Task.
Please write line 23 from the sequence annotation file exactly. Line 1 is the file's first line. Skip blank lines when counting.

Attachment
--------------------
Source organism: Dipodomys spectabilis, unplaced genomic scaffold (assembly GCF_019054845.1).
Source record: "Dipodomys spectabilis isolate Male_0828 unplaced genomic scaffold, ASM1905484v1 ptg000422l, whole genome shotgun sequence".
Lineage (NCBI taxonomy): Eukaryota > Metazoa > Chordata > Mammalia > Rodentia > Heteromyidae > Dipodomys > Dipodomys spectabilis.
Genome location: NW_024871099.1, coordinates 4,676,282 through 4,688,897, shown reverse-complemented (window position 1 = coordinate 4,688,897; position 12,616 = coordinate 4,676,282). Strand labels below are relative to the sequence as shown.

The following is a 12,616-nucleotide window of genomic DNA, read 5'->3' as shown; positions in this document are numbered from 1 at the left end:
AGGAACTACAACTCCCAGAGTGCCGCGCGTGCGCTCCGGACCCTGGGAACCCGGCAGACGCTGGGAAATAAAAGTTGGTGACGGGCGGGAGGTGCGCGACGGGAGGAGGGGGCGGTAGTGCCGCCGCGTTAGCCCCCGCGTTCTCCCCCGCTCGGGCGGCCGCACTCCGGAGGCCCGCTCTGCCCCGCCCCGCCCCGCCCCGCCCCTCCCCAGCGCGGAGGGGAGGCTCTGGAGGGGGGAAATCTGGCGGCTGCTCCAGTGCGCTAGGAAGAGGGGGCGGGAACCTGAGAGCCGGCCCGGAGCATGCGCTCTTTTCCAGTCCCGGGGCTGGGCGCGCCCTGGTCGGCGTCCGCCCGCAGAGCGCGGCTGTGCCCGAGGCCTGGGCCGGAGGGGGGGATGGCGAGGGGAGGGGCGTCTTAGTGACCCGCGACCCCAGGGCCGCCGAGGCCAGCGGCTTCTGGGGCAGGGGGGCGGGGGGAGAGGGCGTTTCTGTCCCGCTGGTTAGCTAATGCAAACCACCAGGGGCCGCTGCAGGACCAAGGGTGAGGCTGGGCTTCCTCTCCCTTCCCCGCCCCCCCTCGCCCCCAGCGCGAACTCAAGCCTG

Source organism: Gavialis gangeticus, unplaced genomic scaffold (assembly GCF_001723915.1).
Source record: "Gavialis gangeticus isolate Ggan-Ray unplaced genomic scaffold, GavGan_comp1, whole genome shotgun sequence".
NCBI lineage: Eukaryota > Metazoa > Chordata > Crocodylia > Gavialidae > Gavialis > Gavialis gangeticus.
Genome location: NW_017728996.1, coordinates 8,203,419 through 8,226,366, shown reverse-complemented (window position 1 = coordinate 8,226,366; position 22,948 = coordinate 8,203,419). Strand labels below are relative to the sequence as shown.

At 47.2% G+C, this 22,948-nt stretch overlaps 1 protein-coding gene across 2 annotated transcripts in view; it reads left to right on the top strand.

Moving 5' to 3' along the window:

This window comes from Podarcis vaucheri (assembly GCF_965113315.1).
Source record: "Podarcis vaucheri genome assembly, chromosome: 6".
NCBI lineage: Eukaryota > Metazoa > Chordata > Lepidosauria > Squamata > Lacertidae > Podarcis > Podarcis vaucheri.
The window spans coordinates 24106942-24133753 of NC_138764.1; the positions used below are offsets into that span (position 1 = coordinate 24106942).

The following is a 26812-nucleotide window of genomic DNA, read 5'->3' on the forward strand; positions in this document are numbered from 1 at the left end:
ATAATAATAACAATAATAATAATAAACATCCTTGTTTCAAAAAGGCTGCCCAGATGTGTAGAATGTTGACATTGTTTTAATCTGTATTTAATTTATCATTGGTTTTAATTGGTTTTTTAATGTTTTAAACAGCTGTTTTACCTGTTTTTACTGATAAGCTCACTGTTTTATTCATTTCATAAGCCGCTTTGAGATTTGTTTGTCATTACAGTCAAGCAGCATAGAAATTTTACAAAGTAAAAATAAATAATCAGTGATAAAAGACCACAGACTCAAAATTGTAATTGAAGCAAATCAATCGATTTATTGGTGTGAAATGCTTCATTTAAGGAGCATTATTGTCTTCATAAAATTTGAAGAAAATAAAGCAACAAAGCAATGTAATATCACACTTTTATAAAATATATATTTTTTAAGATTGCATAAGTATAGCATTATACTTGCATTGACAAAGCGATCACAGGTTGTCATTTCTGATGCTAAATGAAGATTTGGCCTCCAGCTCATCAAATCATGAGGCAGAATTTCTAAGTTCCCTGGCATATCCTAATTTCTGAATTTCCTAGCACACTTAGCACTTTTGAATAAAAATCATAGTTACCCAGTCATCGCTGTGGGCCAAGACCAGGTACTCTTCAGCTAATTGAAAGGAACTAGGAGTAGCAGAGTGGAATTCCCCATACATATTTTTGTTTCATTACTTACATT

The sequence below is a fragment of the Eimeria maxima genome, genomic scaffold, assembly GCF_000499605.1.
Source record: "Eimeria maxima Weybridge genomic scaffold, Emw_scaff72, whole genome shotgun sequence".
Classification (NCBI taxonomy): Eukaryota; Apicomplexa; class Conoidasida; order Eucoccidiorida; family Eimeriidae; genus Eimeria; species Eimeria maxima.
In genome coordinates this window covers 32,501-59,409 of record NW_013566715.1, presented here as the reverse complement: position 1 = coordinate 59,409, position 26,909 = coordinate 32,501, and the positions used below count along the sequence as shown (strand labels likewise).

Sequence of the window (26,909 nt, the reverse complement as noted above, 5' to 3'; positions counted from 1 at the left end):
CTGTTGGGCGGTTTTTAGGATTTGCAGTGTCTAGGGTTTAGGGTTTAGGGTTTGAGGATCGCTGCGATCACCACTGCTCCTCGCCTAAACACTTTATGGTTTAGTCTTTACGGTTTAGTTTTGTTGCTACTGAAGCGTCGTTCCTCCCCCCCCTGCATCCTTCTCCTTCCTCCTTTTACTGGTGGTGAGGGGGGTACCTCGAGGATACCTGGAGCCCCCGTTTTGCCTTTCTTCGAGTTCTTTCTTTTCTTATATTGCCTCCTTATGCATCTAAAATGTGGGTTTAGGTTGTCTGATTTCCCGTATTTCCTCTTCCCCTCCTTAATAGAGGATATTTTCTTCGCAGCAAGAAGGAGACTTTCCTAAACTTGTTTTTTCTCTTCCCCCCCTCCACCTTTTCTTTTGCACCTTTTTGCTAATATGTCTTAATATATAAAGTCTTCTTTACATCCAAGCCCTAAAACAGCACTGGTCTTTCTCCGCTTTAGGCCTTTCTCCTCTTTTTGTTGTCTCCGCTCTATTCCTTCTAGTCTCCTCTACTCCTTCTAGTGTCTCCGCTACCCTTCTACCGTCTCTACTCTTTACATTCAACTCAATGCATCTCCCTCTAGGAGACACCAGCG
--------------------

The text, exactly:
Sequence of the window (26,909 nt, the reverse complement as noted above, 5' to 3'; positions counted from 1 at the left end):